Intel has completed the acquisition of rival microprocessor manufacturer Altera. The announcement concludes proceedings which have been ongoing since May 2015, and see Altera folded into the Intel business structure as a new independent unit known as the Programmable Solutions Group.
Altera will continue to build its field programmable gate arrays (FPGA), but the ultimate goal is to integrate the designs into Intel’s own family of processors. These FPGAs represent an important stepping stone for Intel in maintaining the competitive edge of its Xeon processors aimed at large enterprises.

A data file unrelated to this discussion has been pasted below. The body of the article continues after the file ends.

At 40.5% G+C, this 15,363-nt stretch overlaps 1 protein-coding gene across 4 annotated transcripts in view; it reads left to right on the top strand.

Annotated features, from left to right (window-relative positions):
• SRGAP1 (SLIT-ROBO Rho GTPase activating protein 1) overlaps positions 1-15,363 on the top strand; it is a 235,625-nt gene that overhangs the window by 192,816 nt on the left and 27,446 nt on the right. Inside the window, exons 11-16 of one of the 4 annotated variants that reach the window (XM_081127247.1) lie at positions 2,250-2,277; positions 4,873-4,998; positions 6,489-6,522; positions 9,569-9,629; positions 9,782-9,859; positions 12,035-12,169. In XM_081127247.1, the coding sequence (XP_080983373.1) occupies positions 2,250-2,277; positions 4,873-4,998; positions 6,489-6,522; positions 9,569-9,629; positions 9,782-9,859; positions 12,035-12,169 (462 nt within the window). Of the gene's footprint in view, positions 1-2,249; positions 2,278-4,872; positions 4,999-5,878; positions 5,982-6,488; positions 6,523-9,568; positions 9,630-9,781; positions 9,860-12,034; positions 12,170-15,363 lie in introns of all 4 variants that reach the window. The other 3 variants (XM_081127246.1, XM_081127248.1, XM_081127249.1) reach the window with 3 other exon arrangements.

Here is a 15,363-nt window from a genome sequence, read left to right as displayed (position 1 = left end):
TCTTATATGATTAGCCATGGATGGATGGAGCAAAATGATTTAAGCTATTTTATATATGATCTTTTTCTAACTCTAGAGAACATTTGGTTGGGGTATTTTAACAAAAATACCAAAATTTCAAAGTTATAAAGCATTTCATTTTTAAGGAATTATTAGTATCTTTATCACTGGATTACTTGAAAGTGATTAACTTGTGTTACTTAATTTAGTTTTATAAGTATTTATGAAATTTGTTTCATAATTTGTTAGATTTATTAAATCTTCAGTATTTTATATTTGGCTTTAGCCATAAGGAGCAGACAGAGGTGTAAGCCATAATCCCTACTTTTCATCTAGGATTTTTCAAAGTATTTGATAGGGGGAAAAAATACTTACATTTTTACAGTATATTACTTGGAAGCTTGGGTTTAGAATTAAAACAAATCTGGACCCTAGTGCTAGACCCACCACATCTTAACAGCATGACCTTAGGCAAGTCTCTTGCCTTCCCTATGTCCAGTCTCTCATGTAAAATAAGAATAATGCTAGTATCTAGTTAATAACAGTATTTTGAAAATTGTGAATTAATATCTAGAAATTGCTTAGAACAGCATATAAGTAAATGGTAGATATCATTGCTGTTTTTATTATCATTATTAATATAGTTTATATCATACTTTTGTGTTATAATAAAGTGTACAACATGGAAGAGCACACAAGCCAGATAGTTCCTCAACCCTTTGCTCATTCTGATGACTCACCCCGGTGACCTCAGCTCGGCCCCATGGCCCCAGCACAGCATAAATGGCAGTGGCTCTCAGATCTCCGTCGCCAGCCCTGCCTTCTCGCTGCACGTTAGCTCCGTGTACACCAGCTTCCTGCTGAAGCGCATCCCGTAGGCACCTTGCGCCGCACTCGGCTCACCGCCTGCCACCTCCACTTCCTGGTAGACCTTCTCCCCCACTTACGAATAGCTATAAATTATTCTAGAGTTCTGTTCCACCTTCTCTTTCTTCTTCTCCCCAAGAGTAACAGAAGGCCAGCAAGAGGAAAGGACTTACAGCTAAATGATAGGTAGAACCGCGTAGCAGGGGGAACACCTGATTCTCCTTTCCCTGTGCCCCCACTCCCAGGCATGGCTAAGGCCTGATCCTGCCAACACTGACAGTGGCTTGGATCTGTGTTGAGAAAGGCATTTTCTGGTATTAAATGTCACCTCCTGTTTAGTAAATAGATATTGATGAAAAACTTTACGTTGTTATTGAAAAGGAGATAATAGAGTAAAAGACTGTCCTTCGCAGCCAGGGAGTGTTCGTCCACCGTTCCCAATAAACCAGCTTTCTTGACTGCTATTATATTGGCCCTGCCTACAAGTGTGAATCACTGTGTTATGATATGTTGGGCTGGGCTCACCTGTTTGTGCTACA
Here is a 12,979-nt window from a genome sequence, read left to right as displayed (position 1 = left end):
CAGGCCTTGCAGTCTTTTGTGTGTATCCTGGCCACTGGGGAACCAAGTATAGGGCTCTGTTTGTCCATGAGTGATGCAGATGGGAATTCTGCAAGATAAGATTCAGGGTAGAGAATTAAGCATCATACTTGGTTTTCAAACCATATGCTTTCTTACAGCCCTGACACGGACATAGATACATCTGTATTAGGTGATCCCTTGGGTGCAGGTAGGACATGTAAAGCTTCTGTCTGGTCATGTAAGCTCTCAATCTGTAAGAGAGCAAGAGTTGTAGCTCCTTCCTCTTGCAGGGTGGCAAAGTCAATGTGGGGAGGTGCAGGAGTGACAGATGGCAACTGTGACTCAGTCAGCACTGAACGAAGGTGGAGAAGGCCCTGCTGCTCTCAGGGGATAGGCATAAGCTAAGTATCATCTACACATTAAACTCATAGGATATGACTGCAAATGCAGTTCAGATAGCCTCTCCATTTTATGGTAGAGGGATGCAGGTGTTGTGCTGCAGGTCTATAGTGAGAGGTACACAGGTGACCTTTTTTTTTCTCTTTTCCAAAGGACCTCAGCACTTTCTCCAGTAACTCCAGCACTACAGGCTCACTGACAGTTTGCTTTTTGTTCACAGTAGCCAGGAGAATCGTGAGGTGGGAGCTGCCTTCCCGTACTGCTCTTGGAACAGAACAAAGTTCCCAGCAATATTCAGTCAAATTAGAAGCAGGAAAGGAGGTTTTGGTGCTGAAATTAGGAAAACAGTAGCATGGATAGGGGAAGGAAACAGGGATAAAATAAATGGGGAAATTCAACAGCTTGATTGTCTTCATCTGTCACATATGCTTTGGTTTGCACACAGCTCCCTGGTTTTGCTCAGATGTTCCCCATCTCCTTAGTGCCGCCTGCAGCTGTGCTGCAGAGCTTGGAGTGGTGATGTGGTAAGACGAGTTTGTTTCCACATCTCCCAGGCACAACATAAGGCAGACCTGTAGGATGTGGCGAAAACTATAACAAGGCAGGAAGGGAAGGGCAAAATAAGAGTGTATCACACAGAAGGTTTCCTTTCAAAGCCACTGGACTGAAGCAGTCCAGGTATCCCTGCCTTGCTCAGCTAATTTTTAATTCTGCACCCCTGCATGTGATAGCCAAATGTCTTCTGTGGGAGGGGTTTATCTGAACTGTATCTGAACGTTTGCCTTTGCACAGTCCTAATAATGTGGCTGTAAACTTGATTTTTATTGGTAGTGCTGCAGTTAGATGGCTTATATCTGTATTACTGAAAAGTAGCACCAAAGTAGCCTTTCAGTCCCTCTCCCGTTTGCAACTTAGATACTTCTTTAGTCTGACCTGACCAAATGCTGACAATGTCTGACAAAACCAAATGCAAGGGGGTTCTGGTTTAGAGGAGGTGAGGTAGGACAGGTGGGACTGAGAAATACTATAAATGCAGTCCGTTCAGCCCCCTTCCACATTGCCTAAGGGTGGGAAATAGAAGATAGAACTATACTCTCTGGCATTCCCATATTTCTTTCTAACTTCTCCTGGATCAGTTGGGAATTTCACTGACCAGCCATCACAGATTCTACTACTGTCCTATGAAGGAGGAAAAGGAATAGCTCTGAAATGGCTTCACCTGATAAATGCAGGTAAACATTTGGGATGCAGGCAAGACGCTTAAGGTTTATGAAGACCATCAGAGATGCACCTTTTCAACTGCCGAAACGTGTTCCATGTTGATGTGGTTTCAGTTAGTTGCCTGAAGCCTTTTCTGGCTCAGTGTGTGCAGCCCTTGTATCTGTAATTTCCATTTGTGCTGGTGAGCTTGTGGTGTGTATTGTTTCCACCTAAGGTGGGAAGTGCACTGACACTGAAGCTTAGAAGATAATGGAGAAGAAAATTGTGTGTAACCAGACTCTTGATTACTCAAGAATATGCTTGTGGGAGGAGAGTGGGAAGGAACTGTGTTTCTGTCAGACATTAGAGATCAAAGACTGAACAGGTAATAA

At the moment, Intel has been simply cramming more and more transistors into a single chip; allowing it to be more powerful in general. However, many companies like Facebook and Google have been looking into adopting FPGAs because this kind of processor can be customised by the companies, allowing them to be optimised for more specific tasks.
Analysts don’t expect Intel to be able to integrate the FPGA technology into its processors yet, and the earliest we could be seeing these new Xeons would likely be in 2017; although it might take much longer.